Sneak attack. A 16-year-old boy snuck past a sleeping guard in the middle of the night and climbed a ladder to the spire of One World Trade Center at the site of the 9/11 attacks, authorities said Thursday. The teen, who reportedly took pictures from the top of the building, which is still under construction, was arrested at 6 a.m. Sunday and charged with misdemeanor criminal trespassing. According to a criminal complaint, the teen told police: “I walked around the construction site and figured out how to access the Freedom Tower rooftop. I found a way up through the scaffolding, climbed onto the 6th floor, and took the elevator up to the 88th floor. I then took the staircase up to 104th (floor). I went to the rooftop and climbed the ladder all the way to the antenna.” The teen got onto the site of the nearly completed tower through a 1-foot opening in a fence, authorities said. The youngster faces fines and a possible sentence of 15 days to three months in jail.
Stashed. Police on Wednesday uncovered a house just outside Houston where 100 people from Mexico and Central America were being held, possibly against their will. The people, presumed to have entered the country illegally, were found during a search for a 24-year-old woman and her two children, a 7-year-old girl and a 5-year-old boy, whom relatives reported missing late Tuesday. Many of the people in the home were dressed only in undergarments, and they were sitting in filthy conditions, and surrounded by trash bags full of old clothing, a spokesman for the Houston Police Department said. Authorities have arrested five men in the apparent human-smuggling operation. U.S. Immigration and Customs Enforcement officials took the people in the home into custody, and they will be questioned and fed. The people were primarily from Guatemala, Mexico, Honduras, and El Salvador, he said.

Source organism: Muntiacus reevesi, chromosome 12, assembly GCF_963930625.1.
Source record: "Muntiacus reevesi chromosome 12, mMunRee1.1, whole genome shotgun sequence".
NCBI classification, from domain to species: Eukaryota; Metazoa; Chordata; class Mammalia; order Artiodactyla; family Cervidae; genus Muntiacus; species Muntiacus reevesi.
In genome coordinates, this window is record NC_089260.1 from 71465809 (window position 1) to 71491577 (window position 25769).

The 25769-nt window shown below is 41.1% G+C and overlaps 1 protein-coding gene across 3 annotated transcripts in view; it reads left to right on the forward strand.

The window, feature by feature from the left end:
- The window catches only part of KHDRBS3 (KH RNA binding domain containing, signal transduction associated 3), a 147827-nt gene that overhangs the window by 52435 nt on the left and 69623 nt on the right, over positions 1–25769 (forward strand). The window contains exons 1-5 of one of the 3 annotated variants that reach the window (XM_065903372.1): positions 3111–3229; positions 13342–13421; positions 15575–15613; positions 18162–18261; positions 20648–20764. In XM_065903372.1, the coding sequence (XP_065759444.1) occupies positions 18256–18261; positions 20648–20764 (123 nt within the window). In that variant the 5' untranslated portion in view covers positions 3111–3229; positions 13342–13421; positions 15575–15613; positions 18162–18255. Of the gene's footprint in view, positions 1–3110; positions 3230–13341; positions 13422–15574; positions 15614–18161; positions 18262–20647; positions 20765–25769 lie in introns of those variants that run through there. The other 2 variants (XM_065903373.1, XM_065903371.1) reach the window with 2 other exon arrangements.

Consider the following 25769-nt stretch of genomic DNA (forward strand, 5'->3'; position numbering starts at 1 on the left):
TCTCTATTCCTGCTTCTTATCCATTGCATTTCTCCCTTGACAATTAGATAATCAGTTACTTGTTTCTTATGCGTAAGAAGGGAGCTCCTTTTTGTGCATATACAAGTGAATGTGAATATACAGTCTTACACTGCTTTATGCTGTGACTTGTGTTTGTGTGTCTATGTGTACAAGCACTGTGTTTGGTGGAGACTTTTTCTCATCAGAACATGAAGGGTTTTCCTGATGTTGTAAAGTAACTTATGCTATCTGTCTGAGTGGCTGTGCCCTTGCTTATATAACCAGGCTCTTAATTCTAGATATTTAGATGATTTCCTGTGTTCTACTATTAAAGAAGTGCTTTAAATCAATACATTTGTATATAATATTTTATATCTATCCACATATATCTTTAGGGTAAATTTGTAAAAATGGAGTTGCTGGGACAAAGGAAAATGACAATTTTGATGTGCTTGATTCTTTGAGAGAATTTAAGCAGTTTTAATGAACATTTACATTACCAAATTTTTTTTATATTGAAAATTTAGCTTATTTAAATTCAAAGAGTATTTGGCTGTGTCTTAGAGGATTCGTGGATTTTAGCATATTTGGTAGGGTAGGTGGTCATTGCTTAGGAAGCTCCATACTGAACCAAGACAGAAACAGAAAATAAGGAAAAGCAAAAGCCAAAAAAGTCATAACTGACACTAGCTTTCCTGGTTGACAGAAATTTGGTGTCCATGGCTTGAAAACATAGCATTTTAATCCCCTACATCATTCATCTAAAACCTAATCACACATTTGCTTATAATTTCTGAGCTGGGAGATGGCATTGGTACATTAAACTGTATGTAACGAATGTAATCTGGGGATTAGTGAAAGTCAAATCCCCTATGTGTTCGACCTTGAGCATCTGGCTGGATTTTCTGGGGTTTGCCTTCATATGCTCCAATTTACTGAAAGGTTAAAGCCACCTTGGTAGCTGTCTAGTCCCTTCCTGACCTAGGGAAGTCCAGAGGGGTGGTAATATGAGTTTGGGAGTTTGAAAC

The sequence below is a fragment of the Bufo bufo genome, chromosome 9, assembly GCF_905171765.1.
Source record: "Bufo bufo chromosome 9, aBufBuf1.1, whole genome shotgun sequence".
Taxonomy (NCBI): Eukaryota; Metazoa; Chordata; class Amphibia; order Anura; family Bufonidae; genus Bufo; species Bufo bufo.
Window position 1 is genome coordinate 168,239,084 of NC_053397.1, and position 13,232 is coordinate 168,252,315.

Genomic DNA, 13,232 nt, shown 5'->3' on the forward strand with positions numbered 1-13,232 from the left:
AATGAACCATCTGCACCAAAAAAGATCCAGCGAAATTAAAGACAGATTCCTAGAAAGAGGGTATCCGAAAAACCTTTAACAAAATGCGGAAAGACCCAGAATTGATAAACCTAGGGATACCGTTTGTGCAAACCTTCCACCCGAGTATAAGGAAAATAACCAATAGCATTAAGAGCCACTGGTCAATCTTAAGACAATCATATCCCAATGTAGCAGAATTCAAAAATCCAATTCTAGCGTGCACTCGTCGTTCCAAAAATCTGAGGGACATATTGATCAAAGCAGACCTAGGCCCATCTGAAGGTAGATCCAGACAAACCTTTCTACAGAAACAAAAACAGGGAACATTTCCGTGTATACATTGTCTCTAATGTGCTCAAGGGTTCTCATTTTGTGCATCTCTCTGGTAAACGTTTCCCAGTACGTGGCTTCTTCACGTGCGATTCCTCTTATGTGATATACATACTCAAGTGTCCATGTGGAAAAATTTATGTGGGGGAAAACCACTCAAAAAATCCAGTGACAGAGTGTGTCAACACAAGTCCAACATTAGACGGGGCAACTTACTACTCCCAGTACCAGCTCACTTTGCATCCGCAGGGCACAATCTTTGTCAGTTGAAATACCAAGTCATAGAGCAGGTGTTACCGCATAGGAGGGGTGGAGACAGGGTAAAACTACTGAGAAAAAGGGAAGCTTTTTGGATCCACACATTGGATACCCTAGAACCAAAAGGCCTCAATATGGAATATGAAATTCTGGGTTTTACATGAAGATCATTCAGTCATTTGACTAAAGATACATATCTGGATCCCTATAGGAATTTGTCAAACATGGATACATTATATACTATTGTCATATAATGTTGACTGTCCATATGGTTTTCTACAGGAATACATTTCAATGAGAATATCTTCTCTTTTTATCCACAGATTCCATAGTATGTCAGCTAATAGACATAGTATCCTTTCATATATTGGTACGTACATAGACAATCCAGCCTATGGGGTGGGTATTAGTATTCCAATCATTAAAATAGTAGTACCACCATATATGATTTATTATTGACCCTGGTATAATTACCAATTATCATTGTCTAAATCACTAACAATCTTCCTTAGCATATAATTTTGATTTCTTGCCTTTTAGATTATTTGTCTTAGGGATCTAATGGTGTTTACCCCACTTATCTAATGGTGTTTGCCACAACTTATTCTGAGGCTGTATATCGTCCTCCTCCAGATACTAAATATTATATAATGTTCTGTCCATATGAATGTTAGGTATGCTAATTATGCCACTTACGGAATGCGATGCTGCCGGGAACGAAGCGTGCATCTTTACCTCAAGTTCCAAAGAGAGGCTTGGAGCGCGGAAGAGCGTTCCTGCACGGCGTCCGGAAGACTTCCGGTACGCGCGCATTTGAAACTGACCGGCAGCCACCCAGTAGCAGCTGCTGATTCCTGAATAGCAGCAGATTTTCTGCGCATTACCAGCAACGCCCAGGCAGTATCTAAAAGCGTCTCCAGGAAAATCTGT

Payback. Con Edison utility has paid 87 survivors and residents displaced by the fatal building explosion last week in New York City. The utility says it began making the compensation payments last Thursday, a day after the blast. This week, federal investigators found a leak in the gas main near one of the two East Harlem apartment buildings that were leveled. Eight people were killed and more than 60 were injured. Con Ed spokesman Robert McGee declined to provide the average amount paid for each person who was injured or lost his or her home. The payments were made after meetings with the victims.
Floating clues. The search for Malaysia Airlines Flight 370 is concentrating on two objects in that could be debris from plane wreckage. The objects, found by satellite, both have an indistinct, whitish appearance and are floating or just underneath the surface in deep waters southwest of Australia. The objects could be unrelated to the plane, possibly debris from ships, though the larger object is longer than a container. The remoteness of the search area means planes must fly long hours just to get there, so the time spent searching is limited. Four search planes flew over the area Thursday, but weather hampered visibility. A Norwegian merchant ship will use radar to search the area overnight, and its crew will use binoculars and their own eyesight to scan the waters Friday. Australia’s HMAS Success and a second merchant ship are en route.